'Secret expansion': GCHQ may be employing 'thousands more' than it officially admits
GCHQ has recruited several thousand more people as the “task of tackling complex threats becomes more difficult and labor intensive,” the Times reported. The majority of the thousands of extra staff hired as contractors are thought to come from the private sector, according to the newspaper. “They are all security-vetted and sworn to secrecy.”
David Davis, a Conservative Party MP, told the Times that secrecy surrounding GCHQ’s numerical strength was “a bad opening chapter to this new era of transparency.”
A spokesperson for GCHQ declined to give exact numbers of those employed in the agency and its partners.
"The total number of people working for or with GCHQ constantly fluctuates due to the complex challenges we face and the threats we aim to counter," the spokesperson told IBTimes UK, adding: "In a complex organization like GCHQ, as you would expect, our core mission is supported by a range of partners including industry and the military.”
GCHQ employed 5,683 full-time staff in August 2014, according to official figures from the UK parliament's Intelligence and Security Committee. MI5 had 3,926 and MI6 2,430 employees.
“We should be asking why are these numbers so secret? And who is paying for all these people? Is Britain paying or is GCHQ doing things for other people who are paying?” Mr Davis told the Times.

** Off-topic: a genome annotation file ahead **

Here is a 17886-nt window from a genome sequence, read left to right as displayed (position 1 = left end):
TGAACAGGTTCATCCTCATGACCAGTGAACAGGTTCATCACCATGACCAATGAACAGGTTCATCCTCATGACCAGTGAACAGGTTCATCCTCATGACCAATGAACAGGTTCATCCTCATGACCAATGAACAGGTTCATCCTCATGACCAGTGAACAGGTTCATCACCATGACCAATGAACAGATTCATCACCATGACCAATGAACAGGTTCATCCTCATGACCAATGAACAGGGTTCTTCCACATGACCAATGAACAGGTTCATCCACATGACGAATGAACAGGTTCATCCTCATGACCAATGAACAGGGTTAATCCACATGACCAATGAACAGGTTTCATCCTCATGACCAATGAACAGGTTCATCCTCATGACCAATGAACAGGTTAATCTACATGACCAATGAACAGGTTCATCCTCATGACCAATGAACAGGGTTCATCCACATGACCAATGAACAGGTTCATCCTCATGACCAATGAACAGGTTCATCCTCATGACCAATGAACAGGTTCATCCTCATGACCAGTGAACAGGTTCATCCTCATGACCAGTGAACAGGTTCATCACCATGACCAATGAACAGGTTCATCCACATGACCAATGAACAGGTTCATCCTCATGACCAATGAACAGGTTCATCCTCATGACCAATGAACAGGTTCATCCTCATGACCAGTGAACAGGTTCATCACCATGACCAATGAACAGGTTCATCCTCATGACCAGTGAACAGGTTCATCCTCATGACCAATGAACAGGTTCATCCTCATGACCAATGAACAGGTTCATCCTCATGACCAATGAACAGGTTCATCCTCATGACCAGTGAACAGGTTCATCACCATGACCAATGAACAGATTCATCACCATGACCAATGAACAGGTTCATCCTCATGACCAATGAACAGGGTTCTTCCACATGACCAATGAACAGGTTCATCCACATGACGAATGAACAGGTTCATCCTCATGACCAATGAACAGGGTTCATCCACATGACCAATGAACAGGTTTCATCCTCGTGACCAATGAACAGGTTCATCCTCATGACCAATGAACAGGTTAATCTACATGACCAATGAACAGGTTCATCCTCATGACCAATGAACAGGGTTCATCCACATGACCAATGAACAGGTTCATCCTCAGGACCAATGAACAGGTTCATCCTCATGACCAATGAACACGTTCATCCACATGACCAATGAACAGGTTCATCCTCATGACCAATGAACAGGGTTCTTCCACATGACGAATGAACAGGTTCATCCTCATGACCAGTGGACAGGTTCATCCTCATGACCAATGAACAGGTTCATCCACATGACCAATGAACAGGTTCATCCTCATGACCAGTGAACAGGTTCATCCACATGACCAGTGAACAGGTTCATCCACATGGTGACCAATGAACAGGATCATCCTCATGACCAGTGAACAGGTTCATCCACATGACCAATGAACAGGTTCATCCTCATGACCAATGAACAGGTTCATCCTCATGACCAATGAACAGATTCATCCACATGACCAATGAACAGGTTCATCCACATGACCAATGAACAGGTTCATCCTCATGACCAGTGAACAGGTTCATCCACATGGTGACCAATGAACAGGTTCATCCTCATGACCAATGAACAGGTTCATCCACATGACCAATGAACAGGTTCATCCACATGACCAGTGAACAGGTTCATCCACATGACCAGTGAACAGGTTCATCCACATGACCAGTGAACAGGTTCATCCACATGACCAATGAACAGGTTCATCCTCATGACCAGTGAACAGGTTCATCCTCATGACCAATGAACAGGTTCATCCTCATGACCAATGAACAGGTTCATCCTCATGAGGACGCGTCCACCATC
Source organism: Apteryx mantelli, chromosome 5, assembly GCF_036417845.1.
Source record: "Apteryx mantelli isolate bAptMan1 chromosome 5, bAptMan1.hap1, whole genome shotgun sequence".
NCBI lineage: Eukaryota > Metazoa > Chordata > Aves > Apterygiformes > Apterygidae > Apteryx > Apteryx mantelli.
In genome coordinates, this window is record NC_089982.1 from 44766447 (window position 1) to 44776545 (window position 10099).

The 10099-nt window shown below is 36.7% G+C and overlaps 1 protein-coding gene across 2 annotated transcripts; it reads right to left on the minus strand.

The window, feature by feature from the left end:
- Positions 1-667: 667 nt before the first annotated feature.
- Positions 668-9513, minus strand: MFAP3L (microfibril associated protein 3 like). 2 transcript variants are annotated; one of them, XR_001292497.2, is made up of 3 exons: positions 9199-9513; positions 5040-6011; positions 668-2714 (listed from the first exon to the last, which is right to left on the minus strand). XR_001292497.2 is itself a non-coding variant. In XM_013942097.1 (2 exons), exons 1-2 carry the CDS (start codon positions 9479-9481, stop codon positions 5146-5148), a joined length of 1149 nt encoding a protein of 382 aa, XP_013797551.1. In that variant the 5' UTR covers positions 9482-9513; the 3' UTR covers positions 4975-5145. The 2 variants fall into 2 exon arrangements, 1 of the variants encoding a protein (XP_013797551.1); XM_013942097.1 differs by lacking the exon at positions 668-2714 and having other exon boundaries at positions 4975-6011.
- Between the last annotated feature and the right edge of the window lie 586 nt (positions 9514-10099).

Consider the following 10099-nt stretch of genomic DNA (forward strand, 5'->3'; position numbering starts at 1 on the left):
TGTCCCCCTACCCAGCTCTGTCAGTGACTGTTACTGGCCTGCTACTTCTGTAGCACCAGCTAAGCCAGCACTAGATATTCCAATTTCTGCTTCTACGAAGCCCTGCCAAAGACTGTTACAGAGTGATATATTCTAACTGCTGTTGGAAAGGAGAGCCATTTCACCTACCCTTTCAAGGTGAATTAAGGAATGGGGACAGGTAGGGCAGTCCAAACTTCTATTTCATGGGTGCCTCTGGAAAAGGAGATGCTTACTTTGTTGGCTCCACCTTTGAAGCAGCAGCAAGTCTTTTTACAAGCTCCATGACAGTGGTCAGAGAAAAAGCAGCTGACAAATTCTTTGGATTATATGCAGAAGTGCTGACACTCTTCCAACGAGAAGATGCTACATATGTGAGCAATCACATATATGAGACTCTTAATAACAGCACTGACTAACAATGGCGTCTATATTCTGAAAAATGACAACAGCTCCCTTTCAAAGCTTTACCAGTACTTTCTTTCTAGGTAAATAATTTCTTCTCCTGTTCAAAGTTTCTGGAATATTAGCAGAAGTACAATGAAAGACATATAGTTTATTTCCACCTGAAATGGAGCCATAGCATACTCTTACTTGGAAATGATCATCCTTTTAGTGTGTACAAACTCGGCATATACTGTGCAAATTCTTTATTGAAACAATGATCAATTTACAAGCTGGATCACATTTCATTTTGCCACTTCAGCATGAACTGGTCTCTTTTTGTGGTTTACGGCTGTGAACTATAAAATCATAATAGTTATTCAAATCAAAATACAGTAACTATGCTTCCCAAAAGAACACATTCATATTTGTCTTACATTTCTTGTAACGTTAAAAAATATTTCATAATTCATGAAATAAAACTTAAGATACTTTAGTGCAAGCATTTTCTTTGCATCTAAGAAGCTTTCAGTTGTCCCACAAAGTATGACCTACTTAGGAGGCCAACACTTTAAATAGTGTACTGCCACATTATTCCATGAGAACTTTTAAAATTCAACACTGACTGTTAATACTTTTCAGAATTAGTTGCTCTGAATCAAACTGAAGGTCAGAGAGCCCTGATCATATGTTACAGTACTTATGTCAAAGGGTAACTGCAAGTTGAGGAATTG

In November, UK Prime Minister David Cameron pledged to hire over 1,900 new spies, citing growing security concerns.
"We need to do more to ensure our agencies have the resources and the information they need to prevent and disrupt plots against this country at every stage. So in next week's strategic defense and security review, we will make a major additional investment in our world class intelligence agencies. This will include over 1,900 additional security and intelligence staff and more money to increase our network of counter-terrorism experts in the Middle East, North Africa, South Asia and Sub-Saharan Africa," Cameron said.
"We will also more than double our spending on aviation security around the world with more experts overseas working side by side with host nations in the most vulnerable locations. We also need to do more to make sure the powers we give our security services keep pace with changes in technology," he added.
Last month, the UK's Investigatory Powers Tribunal (a judicial body independent of the British government, which hears complaints about surveillance by public bodies) was told that GCHQ is “persistent” in its hacking of phones and computers across the globe.
GCHQ activities include using the microphones and cameras built into devices to spy on people, locate their position and access documents and pictures, lawyers representing civil liberties group Privacy International told the tribunal.
The intelligence agency cited the heightened threat of terrorism to justify its actions, saying: “Over the last year the threat to the UK from international terrorism has continued to increase,” James Eadie, representing GCHQ, said in his written arguments to the tribunal.
The case was brought in light of revelations by NSA whistle-blower Edward Snowden, who exposed the extent of GCHQ surveillance.